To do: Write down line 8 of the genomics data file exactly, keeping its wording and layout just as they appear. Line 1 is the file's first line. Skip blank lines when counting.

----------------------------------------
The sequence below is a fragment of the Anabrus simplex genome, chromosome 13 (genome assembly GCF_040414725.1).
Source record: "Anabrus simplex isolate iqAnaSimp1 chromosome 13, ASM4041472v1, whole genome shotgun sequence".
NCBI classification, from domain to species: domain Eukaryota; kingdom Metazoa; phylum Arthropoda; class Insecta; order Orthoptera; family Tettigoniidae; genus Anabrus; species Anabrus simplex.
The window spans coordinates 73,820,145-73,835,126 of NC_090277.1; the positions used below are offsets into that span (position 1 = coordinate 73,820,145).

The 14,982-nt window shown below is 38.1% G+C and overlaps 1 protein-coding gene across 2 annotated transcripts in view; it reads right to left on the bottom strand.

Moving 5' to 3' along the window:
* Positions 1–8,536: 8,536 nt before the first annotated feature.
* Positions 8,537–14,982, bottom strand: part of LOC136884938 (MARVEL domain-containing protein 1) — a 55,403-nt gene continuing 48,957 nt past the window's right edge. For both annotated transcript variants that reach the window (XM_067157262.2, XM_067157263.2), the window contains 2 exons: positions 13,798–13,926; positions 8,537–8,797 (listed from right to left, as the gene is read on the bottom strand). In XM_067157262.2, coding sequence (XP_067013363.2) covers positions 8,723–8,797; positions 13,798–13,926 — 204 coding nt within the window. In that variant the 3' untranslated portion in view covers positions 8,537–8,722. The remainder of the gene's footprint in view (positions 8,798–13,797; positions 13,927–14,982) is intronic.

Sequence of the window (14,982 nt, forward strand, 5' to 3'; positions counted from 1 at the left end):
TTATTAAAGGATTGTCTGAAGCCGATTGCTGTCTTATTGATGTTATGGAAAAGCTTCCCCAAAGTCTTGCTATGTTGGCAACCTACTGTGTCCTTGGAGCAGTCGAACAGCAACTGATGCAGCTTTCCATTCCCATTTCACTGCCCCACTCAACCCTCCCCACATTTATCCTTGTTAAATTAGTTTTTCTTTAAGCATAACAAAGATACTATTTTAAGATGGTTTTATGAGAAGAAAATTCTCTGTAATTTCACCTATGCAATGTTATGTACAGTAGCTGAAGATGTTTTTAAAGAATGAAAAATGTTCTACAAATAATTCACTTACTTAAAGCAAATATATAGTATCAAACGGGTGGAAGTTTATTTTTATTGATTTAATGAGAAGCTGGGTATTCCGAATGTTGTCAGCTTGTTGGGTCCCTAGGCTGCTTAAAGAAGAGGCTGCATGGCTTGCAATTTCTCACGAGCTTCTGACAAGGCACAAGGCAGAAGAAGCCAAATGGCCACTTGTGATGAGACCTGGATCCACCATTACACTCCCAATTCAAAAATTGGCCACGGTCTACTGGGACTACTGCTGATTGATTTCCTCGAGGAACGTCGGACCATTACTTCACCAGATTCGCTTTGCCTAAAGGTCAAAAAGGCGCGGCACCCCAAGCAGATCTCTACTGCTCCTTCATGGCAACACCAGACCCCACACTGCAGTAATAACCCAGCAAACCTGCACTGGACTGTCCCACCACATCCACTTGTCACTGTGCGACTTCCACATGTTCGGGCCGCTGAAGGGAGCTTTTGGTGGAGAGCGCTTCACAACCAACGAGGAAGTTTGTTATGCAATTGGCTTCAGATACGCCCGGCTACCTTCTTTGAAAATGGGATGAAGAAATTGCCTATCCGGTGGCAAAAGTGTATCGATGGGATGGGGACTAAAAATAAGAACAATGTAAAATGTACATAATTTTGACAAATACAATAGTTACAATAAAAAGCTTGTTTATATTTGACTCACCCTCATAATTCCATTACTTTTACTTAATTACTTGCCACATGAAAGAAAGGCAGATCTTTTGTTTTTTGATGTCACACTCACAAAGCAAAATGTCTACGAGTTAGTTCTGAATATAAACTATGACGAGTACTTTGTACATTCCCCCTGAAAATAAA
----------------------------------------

* Positions 8,537–14,982, bottom strand: part of LOC136884938 (MARVEL domain-containing protein 1) — a 55,403-nt gene continuing 48,957 nt past the window's right edge. For both annotated transcript variants that reach the window (XM_067157262.2, XM_067157263.2), the window contains 2 exons: positions 13,798–13,926; positions 8,537–8,797 (listed from right to left, as the gene is read on the bottom strand). In XM_067157262.2, coding sequence (XP_067013363.2) covers positions 8,723–8,797; positions 13,798–13,926 — 204 coding nt within the window. In that variant the 3' untranslated portion in view covers positions 8,537–8,722. The remainder of the gene's footprint in view (positions 8,798–13,797; positions 13,927–14,982) is intronic.